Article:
Hormaku is the ‘God of the two horizons’, or ‘Horus in the sky’. The Sphinx of Egypt is the God of the Horizon as she points towards the place where the sun rises at the equinox or first point of Aries.[6] Thus, by precession of the equinoxes she now points towards the cusp of Aquarius or Nuit, The Star XVII of the Tarot trump.[7] The ‘future aeon’ referred to in Liber AL vel Legis, III: 57 as Hrumachis is not in the future but is here and now and for all eternity.

In 1904, Crowley employed the services of an Egyptologist to get the Stele translated then applied his poetic skills to render this in a manner that conveyed his magical ideas and understanding. His rendition is easy to memorise for ritual use.
I am the Lord of Thebes, and I
The inspired forth-speaker of Mentu;
For me unveils the veilèd sky,
The self-slain Ankh-af-na-khonsu
Whose words are truth. I invoke, I greet
Thy presence, O Ra-Hoor-Khuit!

Unity uttermost showed!
I adore the might of Thy breath,
Supreme and terrible God,
Who makest the gods and death
To tremble before Thee: —
I, I adore thee!

Appear on the throne of Ra!
Open the ways of the Khu!
Lighten the ways of the Ka!
The ways of the Khabs run through
To stir me or still me!
Aum! let it fill me! 
The light is mine; its rays consume
Me: I have made a secret door
Into the House of Ra and Tum,
Of Khephra and of Ahathoor.
I am thy Theban, O Mentu,
The prophet Ankh-af-na-khonsu!

By Bes-na-Maut my breast I beat;
By wise Ta-Nech I weave my spell.
Show thy star-splendour, O Nuit!
Bid me within thine House to dwell,
O wingèd snake of light Hadit!
Abide with me, Ra Hoor Khuit.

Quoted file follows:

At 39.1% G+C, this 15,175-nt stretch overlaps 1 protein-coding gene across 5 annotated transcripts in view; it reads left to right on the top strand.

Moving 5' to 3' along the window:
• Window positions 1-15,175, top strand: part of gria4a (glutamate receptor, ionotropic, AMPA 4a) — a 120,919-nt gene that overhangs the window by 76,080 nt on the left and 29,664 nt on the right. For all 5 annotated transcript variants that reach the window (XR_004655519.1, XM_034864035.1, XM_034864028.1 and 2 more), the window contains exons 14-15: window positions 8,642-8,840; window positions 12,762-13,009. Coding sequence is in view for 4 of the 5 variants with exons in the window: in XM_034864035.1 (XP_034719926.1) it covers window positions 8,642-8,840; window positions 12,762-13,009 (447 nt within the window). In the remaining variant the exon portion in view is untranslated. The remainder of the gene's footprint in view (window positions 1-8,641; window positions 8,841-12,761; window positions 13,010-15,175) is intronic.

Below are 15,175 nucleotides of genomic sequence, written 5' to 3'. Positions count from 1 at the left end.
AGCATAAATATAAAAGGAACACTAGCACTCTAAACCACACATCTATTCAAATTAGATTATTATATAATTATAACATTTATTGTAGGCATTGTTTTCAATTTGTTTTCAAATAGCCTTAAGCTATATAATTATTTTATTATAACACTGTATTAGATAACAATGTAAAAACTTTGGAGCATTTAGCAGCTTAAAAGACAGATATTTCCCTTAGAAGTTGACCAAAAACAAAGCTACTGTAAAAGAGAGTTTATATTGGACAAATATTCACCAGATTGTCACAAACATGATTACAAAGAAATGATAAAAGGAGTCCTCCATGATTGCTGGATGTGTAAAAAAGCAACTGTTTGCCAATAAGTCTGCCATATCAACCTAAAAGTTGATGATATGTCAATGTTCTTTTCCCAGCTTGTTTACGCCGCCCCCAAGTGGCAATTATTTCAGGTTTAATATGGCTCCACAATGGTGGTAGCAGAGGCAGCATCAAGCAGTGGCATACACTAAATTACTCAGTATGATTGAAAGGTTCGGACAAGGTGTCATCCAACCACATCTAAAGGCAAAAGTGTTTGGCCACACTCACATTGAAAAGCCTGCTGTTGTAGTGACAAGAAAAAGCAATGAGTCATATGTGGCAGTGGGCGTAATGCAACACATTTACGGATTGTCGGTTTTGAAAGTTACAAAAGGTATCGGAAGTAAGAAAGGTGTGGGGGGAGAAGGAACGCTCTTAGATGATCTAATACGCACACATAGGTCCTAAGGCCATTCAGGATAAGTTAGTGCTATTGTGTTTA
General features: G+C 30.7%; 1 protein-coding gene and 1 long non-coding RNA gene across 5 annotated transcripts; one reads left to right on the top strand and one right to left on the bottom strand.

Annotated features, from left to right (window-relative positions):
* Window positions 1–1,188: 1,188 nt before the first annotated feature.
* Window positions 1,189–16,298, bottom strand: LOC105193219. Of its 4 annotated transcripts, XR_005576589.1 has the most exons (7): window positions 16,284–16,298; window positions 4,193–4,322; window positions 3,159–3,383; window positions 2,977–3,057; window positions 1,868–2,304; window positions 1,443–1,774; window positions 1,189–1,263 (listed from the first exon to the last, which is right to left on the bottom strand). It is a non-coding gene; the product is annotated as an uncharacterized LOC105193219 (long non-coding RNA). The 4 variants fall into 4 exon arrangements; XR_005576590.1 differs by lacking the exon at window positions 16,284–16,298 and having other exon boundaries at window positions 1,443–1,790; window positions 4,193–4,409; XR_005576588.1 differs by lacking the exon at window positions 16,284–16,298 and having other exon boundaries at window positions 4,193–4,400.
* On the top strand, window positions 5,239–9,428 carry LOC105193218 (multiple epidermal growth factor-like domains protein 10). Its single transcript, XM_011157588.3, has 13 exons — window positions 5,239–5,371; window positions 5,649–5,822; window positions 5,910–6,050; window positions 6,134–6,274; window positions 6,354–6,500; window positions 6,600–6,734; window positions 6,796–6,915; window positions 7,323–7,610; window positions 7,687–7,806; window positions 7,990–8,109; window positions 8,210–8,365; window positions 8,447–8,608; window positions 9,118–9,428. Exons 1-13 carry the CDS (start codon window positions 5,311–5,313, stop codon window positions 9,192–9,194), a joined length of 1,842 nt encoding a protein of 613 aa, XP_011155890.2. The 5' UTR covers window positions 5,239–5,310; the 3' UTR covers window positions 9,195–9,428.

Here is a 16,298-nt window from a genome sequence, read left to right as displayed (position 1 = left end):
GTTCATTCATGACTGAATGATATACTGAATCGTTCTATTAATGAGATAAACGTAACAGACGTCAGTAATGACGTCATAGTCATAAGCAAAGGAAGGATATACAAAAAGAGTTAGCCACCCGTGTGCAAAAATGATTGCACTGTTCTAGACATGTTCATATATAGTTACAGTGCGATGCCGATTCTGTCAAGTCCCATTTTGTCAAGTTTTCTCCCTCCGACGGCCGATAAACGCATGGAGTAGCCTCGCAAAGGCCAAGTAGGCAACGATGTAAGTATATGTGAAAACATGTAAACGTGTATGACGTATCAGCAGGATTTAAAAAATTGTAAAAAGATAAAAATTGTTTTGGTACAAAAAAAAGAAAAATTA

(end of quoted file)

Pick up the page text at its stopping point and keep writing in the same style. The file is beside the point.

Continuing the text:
When the hieroglyphics are looked into closely, further depths of meaning may be plumbed. Crowley’s mantram begins, “Unity uttermost showed, I adore the might of thy breath”. The ancient Egyptians were not overly concerned with theological ‘unity’, for the gods are polymorphous and in nature all manifestation is dual. When manifestation is withdrawn it is understood as the circle of Nuit, or All. In Thelema this is traditionally formularised as 0 = 2 (Nuit and Hadit, the ubiquitous point in the circle). Something is certainly being ‘showed’ or revealed, and while it is not wrong to assume the Qabalistic Kether, the Crown (the god wears a solar crown), the Egyptian Akh conveys a subtler depth and range of meaning.[8]

The “might of thy breath” is a translation of tuf ur biu, which includes the plural of ‘souls’ or ‘spirits’. It is easy to follow Crowley’s line of thought, for in the Qabalah, breath, mind and spirit are interchangeable terms summed up as Ruach. Yet the Egyptian sense is of many souls or spirits. To further our understanding, we need to know something about the various parts of the soul. One valuable source is E.A. Wallis Budge’s introduction to his special 1923 edition of The Book of the Dead.[9] A further source, less well known but an astounding narrative in its own right, is Omm Sety’s Egypt.[10] It is only necessary here to summarise the key parts of the soul as described by Budge.

1. Khat—the physical body or ‘shell’; the corruptible and the perishable: Malkuth.